I really don’t like going to the doctor and will do anything to avoid it. However, I am starting to recognize that I can no longer take my health for granted. I went to my doctor for a routine physical and heard once again that I needed to shed some weight, change my diet. He told me to get more exercise in order to lower my cholesterol levels. With a history of heart disease and diabetes in my family, he said I was headed towards the point of no return in a few years. I needed to make a course correction. The drive home from his office gave me time to reflect on his words… and remember what I have to live for.
I realized that ignoring my health for the last 10+ years was selfish. It wasn’t just my health and life I was risking, but my selfishness was putting my family at risk as well. What about my business? My ministry work for the Church? Others who depend on me? By the time I pulled into the driveway of my home that afternoon, I resolved to make some significant changes in my life and daily routines. These changes would address not only the importance of my physical health, but also my mental and spiritual health as well. I was determined to get fit in mind, body and soul.
Getting physically fit would be challenging enough, but how would I address the other areas? Many people (myself included) express frustration with being too busy and not having enough time for prayer, reading and exercise. They may select one area for improvement, but rarely will all three be addressed at once. I suggest the solution may lie in being more efficient with our busy schedules and combining activities when possible.
Here are four practical ideas for making time work for us:
- Pray the Rosary while exercising. I have worked my way up to running over two to three miles a day, six days a week since the doctor visit. I also pray my Rosary every time I run. Running on the quiet trails near my home or hitting the treadmill is an excellent opportunity to lose myself in praying the mysteries of the Rosary. I have drawn closer to the Blessed Mother and now find that seeking her intercession has become second nature. Regardless of our favorite exercise, we can usually pray the Rosary while doing it.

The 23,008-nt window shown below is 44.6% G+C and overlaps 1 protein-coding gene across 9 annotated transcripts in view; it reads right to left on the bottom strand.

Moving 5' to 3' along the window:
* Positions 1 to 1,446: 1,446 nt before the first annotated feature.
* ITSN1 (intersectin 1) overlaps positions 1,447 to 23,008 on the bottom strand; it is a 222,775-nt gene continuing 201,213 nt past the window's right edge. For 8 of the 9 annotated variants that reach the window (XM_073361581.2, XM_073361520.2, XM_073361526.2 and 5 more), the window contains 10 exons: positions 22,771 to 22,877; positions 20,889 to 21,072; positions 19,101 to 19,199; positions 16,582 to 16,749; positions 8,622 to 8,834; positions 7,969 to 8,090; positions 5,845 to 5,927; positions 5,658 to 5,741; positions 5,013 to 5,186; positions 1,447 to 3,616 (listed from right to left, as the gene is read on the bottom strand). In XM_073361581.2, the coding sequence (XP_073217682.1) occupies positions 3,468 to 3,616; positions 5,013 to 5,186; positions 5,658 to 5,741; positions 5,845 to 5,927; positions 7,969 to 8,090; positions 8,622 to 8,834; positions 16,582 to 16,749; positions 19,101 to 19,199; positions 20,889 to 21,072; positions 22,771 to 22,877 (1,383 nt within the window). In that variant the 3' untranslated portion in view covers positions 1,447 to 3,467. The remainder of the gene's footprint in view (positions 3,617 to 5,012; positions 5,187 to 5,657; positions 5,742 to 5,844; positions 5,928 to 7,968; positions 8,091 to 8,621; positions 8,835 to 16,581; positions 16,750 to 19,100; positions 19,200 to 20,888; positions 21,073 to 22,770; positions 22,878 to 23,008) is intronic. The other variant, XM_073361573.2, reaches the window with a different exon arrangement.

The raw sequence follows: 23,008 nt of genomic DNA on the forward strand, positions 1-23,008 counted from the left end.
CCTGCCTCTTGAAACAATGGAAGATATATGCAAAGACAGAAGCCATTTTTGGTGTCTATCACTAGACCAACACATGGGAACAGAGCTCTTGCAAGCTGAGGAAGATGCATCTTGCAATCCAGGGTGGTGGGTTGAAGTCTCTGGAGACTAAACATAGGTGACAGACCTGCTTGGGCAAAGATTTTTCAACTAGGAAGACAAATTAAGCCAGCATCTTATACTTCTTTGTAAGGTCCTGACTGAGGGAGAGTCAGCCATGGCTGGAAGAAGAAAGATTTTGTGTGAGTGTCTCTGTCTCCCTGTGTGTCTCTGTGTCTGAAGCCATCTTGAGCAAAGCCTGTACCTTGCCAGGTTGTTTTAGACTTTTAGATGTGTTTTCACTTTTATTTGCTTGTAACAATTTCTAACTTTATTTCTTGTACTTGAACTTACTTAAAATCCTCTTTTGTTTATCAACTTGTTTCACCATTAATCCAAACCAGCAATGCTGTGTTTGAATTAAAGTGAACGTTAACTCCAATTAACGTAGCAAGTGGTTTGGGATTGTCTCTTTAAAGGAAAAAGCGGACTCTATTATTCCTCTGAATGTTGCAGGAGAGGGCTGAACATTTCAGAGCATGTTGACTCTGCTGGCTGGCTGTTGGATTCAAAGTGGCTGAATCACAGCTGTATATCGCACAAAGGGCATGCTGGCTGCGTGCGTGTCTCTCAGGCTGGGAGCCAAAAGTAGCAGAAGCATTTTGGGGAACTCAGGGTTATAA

- Keep a great Catholic book on hand at all times. I meet with a number of people daily and have found that I can squeeze in some great spiritual reading when I am early to meetings. In Conversation with God by Francis Fernandez, Catholicism by Fr. Robert Barron or Living the Catholic Faith by Archbishop Charles Chaput are a few of my favorites for this type of reading on the go. This also applies to lunch or break times or waiting to pick up the kids after school. How can you use time instead of texting or playing with smartphones?
- Practice fasting each week. We should never look at fasting as a diet. That is not my point. I am suggesting that we learn to make sacrifices, eat less food and make healthier eating choices. No more junk food! Having nothing but water to drink along with two healthy small meals a day or two a week will help our bodies and stimulate us spiritually as we offer this sacrifice up to God.
- Pray in the car. Turn off the radio and silence the smartphone. Play beautiful Gregorian Chant music. Pray the Morning Offering on the way to work. Pray the Angelus on the way to work, after lunch and on the way home. Ask for the intercession of St. Joseph or another favorite Saint to help with challenges or anxiety. Or, just reflect in the silence. The point is to use this precious time in our vehicles to gain peace. We can use it to grow our prayer lives rather than listen to talk radio or loud music.
Avoiding sugar-filled desserts and junk food, adopting sensible eating habits, more diligent fasting, running and lots of prayers are doing the trick! I feel more mentally alert and full of energy than I have in years. My Rosary/running regimen has brought me closer to the Blessed Mother, my prayer life is thriving and I am squeezing more spiritual reading into formerly unproductive time. My faith, family, friends and business are all benefiting from my improved health and increased vitality.
These specific ideas and approaches may or may not work for you. Ideally, we should all seek out more quiet time for prayer without distractions. We should make our spiritual reading a priority and we should treat our bodies like the temples they are. In my weakness, I will likely continue to have struggles in these areas. God made us for a heavenly home, but first we must live in this hectic and chaotic world. I look at the ideas I have laid out as steps in the right direction and not final solutions.
Maybe we all require the right catalyst. For me, recognizing that ignoring my health was selfish and pondering the negative effects of a future with poor health on my faith, family, friends, ministry work and business drove me to make changes. I couldn’t seem to make these changes for myself, but I am committed to making them for Christ, my loved ones and my work.
What will it take for you to get fit in mind, body and soul?
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